A particularly gutsy hacker is looking to sell access to military, government and university websites. How much, you ask?
Well, prices, at least at this stage, seem to range from a cool $55-$500 a pop.
Yes, indeed, you can supposedly gain access to the United States Army website for $500, U.S. National Guard for the same price, DoD for $400 and the American State of Michigan for a paltry $55.
As noted by security firm Imperva, the hacker is also prepared to offload personally identifiable information (PII) from hacked sites for $20 per 1K records.
Yeah, that is a bit steep, I suppose.
So, how did the hacker pull this all off?
"The victims' vulnerabilities were probably obtained by SQL injection vulnerability automatic scanner and exploited in automatic manner, as the hacker published his methods in a forum post," an Imperva rep explained.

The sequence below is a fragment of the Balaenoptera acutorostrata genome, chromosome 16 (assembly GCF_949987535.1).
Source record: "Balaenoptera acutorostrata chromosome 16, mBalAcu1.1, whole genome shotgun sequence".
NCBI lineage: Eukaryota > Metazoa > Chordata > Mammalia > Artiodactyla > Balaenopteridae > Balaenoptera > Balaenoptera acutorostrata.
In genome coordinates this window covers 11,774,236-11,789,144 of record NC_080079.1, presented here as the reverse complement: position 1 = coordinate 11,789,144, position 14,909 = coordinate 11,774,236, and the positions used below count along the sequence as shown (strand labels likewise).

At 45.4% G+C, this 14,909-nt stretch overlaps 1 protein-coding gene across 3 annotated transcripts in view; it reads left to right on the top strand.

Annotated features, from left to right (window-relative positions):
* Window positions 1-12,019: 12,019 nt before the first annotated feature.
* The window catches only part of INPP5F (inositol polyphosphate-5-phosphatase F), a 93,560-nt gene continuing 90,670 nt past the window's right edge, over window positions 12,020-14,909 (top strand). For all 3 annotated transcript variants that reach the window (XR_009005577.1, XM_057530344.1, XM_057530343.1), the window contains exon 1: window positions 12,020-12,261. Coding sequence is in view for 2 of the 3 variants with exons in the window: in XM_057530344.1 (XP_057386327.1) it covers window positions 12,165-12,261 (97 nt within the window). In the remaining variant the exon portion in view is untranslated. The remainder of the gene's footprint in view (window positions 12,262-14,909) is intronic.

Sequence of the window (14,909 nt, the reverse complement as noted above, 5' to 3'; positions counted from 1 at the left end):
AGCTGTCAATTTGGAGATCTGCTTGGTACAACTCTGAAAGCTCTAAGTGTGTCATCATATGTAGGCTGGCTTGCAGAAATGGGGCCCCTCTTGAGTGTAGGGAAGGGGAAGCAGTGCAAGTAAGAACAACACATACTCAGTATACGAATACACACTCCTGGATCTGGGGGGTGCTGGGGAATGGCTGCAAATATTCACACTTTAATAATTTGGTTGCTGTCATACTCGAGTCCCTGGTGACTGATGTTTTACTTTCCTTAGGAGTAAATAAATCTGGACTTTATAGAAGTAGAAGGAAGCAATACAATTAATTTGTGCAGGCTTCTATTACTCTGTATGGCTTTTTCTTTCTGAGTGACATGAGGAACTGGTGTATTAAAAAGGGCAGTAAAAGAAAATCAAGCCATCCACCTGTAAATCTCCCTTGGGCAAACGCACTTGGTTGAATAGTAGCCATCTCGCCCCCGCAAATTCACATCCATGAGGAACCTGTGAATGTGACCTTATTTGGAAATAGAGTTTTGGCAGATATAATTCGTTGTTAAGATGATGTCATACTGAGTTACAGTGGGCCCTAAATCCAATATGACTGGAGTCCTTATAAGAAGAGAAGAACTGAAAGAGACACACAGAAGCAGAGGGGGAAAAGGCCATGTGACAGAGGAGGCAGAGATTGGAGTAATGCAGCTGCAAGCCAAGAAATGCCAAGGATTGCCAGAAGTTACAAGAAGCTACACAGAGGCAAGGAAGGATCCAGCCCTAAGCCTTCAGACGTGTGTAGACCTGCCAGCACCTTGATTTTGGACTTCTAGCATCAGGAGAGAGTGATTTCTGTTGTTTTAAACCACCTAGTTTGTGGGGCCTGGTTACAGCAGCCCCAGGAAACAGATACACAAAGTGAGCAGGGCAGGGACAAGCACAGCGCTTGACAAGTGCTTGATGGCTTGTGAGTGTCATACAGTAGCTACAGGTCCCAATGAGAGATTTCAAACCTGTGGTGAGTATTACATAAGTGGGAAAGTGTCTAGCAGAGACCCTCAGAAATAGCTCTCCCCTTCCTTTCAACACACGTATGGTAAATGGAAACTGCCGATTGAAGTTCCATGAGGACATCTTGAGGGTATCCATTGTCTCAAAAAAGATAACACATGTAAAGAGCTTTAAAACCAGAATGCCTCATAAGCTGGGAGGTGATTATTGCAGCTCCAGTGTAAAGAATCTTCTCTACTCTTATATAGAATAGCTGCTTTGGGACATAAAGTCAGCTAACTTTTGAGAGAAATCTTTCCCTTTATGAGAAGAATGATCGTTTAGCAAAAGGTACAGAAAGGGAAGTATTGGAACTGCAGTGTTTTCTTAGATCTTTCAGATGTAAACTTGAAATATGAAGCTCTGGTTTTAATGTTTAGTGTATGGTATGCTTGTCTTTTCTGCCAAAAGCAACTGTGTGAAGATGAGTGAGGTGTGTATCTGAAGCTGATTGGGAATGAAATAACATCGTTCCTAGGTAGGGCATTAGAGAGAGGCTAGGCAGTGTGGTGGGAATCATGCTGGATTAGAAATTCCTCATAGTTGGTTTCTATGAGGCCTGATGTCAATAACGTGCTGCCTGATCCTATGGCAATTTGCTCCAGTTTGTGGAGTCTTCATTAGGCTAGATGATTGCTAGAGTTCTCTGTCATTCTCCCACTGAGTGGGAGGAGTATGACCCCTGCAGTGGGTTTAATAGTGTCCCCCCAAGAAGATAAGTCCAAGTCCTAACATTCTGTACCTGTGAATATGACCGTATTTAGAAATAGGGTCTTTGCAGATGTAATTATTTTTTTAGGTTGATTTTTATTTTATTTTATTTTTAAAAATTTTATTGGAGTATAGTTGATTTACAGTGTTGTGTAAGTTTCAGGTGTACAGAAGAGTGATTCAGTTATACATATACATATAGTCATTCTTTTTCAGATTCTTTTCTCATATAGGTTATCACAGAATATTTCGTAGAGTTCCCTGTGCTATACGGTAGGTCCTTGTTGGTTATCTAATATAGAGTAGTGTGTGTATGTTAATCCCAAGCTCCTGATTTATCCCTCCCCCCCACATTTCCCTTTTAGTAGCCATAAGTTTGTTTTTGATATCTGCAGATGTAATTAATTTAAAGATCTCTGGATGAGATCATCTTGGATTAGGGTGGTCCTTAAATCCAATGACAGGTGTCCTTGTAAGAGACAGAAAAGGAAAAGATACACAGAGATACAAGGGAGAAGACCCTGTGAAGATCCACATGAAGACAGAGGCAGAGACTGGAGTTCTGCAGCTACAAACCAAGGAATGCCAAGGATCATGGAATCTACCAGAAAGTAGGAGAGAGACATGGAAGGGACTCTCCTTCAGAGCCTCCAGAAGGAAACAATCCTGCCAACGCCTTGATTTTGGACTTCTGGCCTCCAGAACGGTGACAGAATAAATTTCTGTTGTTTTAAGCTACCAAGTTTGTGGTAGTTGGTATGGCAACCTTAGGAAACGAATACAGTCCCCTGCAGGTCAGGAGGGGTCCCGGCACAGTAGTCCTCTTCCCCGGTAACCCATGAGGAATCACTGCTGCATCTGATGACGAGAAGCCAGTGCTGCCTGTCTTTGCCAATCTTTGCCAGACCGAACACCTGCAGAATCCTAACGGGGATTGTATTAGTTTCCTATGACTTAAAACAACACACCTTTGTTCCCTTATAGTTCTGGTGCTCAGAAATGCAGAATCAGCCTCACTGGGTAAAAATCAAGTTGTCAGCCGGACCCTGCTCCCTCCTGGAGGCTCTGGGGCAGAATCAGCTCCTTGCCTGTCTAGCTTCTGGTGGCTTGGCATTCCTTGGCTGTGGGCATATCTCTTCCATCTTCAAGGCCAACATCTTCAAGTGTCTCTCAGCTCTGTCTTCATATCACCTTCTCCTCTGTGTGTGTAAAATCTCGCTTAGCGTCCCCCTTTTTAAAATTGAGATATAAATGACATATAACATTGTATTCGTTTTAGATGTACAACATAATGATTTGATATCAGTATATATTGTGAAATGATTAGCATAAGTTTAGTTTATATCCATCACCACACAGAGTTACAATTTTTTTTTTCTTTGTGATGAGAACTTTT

Sounds wild, but is it legit?
According to Brian Krebs of KrebsOn Security, the hacks are actually for real.
"I've seen some of the back-end evidence of his hacks, so it doesn't seem like he's making this up.
"Amid all of the media and public fascination with threats like Stuxnet and weighty terms such as 'cyberwar,' it's easy to overlook the more humdrum and persistent security threats, such as Web site vulnerabilities.
"But none of these distractions should excuse U.S. military leaders from making sure their Websites aren't trivially hackable by script kiddies."